Sorghum, sesame seeds and baobab fruit are commercially viable, underutilized crops in sub-Saharan Africa with potential for use in development of high-quality value-added products for food and nutritional security. This study evaluated effects of processing methods on the nutritional and sensory attributes of a ready to eat snack bar developed from sorghum supplemented with sesame and baobab fruit pulp powder. The moisture content ranged between 6.38 and 10.28%, total fiber content ranged between 5.59 and 10.455 g/100 g while protein and fat content ranged between 11.28 and 16.74 g/100 g and 9.65 g/100 g and 18.58 g/100 g, respectively. The carbohydrates content in the snack bars ranged between 46.37 and 60.31 g/100 g, while energy content averaged 426.33 kcal/100 g for raw materials and 414.38 kcal/100 g for formulated snack bars. Concentrations of iron, calcium and zinc ranged between 5.46 and 14.611 mg/100 g, 82 and 246 mg/100 g, and 1.377 and 4.98 mg/100 g, respectively. Sensory evaluation of the bars formulations was based on a 5-point hedonic scale and revealed significant differences (p<0.05) in color, taste and overall acceptability. The aroma and crunchiness of the snacks were not significant. The study found underutilized crops have the versatility to improve the range of products and spur innovation in new product development.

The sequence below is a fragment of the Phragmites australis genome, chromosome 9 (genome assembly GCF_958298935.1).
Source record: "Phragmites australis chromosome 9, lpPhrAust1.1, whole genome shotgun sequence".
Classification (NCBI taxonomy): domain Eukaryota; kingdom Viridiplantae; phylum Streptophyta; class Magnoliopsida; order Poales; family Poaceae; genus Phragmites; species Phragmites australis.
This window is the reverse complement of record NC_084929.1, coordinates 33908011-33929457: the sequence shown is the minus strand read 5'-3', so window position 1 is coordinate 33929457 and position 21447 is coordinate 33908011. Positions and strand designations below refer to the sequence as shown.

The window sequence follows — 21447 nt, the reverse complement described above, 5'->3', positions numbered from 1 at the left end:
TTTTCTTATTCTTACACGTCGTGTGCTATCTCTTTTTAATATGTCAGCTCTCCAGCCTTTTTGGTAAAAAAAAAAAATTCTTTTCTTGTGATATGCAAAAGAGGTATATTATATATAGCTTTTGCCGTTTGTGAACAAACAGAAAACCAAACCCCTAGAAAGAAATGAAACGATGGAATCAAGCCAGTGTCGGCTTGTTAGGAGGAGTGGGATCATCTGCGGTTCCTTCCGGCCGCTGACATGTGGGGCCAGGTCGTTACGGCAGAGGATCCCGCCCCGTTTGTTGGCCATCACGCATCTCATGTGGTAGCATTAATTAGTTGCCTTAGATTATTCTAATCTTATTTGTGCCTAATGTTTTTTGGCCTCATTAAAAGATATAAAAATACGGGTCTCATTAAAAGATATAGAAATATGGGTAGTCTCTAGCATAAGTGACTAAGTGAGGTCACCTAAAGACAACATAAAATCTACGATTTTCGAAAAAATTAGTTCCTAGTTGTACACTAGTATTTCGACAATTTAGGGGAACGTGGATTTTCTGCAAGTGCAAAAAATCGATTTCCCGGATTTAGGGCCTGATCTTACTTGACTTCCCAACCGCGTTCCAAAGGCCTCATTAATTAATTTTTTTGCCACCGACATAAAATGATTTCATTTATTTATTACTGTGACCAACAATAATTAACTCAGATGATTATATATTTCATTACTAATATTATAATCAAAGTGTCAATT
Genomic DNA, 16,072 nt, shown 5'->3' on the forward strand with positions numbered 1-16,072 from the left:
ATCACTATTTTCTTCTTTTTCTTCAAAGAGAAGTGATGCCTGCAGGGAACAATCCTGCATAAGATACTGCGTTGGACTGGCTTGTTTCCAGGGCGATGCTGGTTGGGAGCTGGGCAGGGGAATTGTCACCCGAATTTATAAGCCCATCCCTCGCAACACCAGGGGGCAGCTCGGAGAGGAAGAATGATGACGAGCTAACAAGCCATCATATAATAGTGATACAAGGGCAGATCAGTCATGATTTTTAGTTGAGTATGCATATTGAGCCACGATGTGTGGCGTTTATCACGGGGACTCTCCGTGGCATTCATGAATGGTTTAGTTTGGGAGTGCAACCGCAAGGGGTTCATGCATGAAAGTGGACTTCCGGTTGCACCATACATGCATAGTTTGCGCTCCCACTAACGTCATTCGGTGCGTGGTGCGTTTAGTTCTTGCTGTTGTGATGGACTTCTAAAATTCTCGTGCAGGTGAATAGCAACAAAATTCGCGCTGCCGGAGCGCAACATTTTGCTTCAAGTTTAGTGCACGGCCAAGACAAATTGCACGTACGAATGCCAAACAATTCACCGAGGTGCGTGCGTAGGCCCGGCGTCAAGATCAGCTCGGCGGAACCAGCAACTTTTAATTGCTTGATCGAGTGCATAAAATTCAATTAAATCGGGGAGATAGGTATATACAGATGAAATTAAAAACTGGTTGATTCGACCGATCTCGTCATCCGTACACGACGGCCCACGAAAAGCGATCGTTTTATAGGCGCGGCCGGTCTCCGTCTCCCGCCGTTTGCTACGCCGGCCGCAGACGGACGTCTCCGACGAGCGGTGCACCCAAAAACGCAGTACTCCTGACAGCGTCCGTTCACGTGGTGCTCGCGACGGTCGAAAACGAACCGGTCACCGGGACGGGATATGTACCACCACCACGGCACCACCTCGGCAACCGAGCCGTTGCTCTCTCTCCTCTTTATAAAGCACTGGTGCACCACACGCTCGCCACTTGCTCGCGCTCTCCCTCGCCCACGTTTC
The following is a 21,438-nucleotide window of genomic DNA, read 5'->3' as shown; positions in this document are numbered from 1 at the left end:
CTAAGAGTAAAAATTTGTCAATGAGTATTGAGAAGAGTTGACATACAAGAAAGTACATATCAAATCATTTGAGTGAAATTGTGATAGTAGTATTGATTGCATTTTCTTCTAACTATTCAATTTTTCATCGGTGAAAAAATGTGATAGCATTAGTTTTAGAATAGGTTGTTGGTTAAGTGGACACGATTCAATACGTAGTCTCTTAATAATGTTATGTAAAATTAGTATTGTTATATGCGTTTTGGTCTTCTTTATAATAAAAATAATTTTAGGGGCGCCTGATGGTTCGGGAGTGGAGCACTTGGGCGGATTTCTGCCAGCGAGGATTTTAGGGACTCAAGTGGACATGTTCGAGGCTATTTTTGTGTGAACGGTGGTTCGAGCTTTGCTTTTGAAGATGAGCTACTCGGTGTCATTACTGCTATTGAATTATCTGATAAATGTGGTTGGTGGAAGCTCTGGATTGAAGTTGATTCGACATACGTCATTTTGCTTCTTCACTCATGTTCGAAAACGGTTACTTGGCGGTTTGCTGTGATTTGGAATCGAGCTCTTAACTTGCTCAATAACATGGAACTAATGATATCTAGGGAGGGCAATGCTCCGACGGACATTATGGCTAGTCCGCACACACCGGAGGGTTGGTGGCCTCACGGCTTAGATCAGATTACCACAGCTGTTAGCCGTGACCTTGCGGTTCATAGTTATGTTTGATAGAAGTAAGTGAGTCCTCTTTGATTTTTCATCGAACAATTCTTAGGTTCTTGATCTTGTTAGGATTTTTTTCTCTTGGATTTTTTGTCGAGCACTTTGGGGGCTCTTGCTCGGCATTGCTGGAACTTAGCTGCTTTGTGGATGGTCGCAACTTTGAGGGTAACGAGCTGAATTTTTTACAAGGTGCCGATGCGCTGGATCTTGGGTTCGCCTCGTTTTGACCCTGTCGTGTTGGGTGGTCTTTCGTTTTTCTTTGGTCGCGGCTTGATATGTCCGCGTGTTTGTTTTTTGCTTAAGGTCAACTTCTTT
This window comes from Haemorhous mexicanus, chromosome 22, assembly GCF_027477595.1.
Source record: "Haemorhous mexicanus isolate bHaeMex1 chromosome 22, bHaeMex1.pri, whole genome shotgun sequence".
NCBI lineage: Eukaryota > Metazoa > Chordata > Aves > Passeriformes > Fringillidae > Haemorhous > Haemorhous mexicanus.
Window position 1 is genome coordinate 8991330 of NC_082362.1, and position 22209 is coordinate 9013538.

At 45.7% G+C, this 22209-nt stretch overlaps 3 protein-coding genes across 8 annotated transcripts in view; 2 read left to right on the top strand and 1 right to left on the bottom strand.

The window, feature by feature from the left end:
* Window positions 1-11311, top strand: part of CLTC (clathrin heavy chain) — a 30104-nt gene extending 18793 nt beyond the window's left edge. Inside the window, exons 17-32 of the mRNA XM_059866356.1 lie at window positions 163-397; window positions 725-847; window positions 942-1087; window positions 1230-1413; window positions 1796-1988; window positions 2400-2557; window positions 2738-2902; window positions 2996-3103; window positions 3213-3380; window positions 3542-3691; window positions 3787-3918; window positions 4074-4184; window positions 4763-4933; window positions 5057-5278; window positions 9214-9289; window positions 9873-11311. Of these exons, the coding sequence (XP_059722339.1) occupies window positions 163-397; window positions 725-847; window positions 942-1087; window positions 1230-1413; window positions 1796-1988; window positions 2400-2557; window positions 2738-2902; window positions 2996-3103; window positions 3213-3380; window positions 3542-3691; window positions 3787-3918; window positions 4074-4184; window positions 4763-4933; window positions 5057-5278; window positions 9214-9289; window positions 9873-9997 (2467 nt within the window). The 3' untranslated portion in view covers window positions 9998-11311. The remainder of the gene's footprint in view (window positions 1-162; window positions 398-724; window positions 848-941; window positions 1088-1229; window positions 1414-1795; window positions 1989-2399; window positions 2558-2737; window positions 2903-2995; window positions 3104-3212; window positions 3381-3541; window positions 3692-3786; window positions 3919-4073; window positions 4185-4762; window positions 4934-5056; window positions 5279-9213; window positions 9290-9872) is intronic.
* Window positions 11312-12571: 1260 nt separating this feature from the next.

Key words: Sorghum, sesame, baobab, malting, roasting, fermentation, supplementation.
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